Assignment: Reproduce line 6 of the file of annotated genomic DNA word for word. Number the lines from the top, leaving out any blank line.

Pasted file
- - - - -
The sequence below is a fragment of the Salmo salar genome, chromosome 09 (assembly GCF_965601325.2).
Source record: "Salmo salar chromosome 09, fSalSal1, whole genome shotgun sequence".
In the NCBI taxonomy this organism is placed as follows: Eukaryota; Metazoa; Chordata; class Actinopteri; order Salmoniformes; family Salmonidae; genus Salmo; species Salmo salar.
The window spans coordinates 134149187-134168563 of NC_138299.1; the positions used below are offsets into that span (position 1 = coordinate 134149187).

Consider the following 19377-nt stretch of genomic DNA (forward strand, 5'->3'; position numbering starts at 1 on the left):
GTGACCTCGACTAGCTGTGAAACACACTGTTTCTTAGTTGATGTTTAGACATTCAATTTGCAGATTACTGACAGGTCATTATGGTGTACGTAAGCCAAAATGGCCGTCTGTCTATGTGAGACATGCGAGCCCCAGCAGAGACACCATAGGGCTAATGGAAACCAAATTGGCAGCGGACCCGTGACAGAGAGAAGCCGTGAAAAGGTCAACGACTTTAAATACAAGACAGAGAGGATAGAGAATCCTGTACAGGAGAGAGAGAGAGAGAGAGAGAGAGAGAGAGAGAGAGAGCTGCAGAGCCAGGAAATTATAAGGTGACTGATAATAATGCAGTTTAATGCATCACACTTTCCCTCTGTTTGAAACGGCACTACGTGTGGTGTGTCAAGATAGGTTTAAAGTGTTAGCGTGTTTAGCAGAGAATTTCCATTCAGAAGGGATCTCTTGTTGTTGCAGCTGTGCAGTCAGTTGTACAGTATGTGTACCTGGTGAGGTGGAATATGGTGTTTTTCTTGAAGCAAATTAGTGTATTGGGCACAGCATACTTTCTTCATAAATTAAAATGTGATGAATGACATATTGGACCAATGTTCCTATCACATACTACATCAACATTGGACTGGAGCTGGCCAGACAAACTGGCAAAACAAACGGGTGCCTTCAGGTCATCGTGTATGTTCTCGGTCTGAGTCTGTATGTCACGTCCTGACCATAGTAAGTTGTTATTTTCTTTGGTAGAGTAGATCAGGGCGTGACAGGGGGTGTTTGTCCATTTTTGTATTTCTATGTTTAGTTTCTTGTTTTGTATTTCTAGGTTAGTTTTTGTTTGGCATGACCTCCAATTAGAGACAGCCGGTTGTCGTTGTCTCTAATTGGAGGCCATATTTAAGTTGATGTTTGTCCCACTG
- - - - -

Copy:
GTGACCTCGACTAGCTGTGAAACACACTGTTTCTTAGTTGATGTTTAGACATTCAATTTGCAGATTACTGACAGGTCATTATGGTGTACGTAAGCCAAAATGGCCGTCTGTCTATGTGAGACATGCGAGCCCCAGCAGAGACACCATAGGGCTAATGGAAACCAAATTGGCAGCGGACCCGTGACAGAGAGAAGCCGTGAAAAGGTCAACGACTTTAAATACAAGACAGAGAGGATAGAGAATCCTGTACAGGAGAGAGAGAGAGAGAGAGAGAGAGAGAGAGAGAGAGAGCTGCAGAGCCAGGAAATTATAAGGTGACTGATAATAATGCAGTTTAATGCATCACACTTTCCCTCTGTTTGAAACGGCACTACGTGTGGTGTGTCAAGATAGGTTTAAAGTGTTAGCGTGTTTAGCAGAGAATTTCCATTCAGAAGGGATCTCTTGTTGTTGCAGCTGTGCAGTCAGTTGTACAGTATGTGTACCTGGTGAGGTGGAATATGGTGTTTTTCTTGAAGCAAATTAGTGTATTGGGCACAGCATACTTTCTTCATAAATTAAAATGTGATGAATGACATATTGGACCAATGTTCCTATCACATACTACATCAACATTGGACTGGAGCTGGCCAGACAAACTGGCAAAACAAACGGGTGCCTTCAGGTCATCGTGTATGTTCTCGGTCTGAGTCTGTATGTCACGTCCTGACCATAGTAAGTTGTTATTTTCTTTGGTAGAGTAGATCAGGGCGTGACAGGGGGTGTTTGTCCATTTTTGTATTTCTATGTTTAGTTTCTTGTTTTGTATTTCTAGGTTAGTTTTTGTTTGGCATGACCTCCAATTAGAGACAGCCGGTTGTCGTTGTCTCTAATTGGAGGCCATATTTAAGTTGATGTTTGTCCCACTG